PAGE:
Across the continent, city leaders have been signing up for ambitious carbon emissions targets and are taking an active role in encouraging utilities and other players to support their strategies. Stockholm and Copenhagen have led the way with plans to become carbon-free cities, and many more cities are now following their path. Frustrated at the slowness of the change they are seeing, some cities are even taking matters into their own hands and looking at re-municipalisation of utilities or the creation of new city energy companies. Hamburg, for example, took back control of the city’s energy in 2014. In the United Kingdom, Bristol and Nottingham have established new city-owned energy companies, and the new Mayor of London has made a strong commitment to a new energy policy for the capital.

Utilities are responding to these challenges by working closely with cities and communities to develop new energy models. Alliander, for example, has been a long-standing supporter and investor in the ambitious Amsterdam Smart City programme. E.ON has been working with smart cities in order to test integration of its smart grid solutions that enable more effective energy management and integration of DER. In Malmo, Sweden, the utility and the city signed an agreement to adapt the entire Hyllie district of Malmo to a climate-friendly energy supply. By 2020, the entire district’s electricity, heating, and cooling will be powered exclusively by renewable resources and energy recovery.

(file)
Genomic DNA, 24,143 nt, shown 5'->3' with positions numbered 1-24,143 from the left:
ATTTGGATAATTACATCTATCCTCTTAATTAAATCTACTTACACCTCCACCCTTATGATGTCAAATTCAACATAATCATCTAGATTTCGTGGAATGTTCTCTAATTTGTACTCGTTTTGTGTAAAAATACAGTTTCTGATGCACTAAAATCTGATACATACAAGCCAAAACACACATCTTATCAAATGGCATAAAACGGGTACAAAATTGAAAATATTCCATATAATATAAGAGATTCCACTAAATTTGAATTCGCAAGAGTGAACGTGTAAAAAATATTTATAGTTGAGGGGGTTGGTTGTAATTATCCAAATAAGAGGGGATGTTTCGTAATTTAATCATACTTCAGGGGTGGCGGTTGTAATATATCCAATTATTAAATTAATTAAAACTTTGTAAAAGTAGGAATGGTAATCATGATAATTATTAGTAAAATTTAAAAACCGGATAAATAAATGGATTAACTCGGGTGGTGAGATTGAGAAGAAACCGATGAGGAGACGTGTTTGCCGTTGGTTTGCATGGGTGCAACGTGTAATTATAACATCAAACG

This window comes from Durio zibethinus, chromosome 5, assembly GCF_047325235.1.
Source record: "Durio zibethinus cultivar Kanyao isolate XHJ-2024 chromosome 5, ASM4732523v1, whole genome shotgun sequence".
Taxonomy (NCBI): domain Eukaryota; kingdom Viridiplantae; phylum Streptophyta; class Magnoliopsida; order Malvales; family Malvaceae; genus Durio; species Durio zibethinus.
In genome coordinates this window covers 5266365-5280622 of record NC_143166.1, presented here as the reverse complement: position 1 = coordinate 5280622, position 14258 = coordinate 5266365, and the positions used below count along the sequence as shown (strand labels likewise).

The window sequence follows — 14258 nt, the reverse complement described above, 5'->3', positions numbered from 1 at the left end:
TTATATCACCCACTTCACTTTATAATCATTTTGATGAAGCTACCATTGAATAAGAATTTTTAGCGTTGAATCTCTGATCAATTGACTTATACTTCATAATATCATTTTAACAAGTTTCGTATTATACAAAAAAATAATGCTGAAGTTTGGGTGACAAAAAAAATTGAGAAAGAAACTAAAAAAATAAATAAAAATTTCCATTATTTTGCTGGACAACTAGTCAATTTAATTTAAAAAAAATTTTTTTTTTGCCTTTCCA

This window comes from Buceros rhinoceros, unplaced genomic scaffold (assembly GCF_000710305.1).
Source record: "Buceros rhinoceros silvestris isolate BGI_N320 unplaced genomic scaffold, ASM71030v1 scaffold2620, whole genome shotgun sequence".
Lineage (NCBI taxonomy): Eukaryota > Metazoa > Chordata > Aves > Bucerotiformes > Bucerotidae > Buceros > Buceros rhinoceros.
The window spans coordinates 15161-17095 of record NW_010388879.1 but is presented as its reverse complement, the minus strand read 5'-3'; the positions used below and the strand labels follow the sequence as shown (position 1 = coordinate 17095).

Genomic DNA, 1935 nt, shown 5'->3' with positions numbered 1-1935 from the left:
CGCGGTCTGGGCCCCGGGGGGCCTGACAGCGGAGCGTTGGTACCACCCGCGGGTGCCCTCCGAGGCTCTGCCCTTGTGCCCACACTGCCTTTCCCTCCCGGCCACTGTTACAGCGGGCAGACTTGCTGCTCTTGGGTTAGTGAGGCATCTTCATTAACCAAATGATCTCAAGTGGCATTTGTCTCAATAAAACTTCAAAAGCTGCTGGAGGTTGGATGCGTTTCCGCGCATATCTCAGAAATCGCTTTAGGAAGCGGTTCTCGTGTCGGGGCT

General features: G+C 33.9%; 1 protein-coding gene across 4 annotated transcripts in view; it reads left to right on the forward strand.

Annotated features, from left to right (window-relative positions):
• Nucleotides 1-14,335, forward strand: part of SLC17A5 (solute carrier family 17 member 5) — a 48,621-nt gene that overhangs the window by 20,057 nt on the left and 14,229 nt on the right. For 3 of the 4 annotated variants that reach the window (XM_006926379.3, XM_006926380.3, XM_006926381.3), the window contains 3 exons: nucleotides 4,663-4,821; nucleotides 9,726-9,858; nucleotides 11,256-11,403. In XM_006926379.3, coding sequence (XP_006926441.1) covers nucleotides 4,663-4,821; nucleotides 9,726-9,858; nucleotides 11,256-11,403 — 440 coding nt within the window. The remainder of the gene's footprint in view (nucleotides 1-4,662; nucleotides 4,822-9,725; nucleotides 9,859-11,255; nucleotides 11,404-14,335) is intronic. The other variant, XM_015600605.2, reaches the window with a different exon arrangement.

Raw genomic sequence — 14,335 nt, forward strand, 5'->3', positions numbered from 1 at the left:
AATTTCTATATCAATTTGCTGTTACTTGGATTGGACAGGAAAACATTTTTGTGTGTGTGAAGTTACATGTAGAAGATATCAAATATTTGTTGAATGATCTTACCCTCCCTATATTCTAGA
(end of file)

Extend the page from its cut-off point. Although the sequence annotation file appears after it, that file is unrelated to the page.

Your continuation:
Another aspect of Europe’s urban agenda that is having a strong influence on the energy sector is the focus on sustainable transportation. The European Union has put the triple play of energy, transport, and information and communications technology (ICT) at the heart of its innovation programme for cities. Reducing emissions from transportation is the next critical frontier in the decarbonisation of the European economy—electrification of heat and transport pose the most obvious options for sustainable demand growth in the present market. Europe has arguably the strongest level of utility engagement in developing EV charging services. Utilities and energy companies such as Germany’s RWE, Italy’s Distribuzione, Ireland’s ESB, and the Danish utilities SEAS-NVE, SE, NRGi, EnergiMidt, and Energi Fyn have all funded charging deployments or invested in companies that deploy chargers. For example, Danish company CLEVER is owned by the five largest utilities in Denmark and operates a network of several hundred EV supply equipment (EVSE) stations throughout Denmark; the company is now branching out into other geographic markets. Enel has developed an interoperability platform and is aggressively deploying charging stations, with more than 2,000 deployed across Italy.

So What Does This Mean?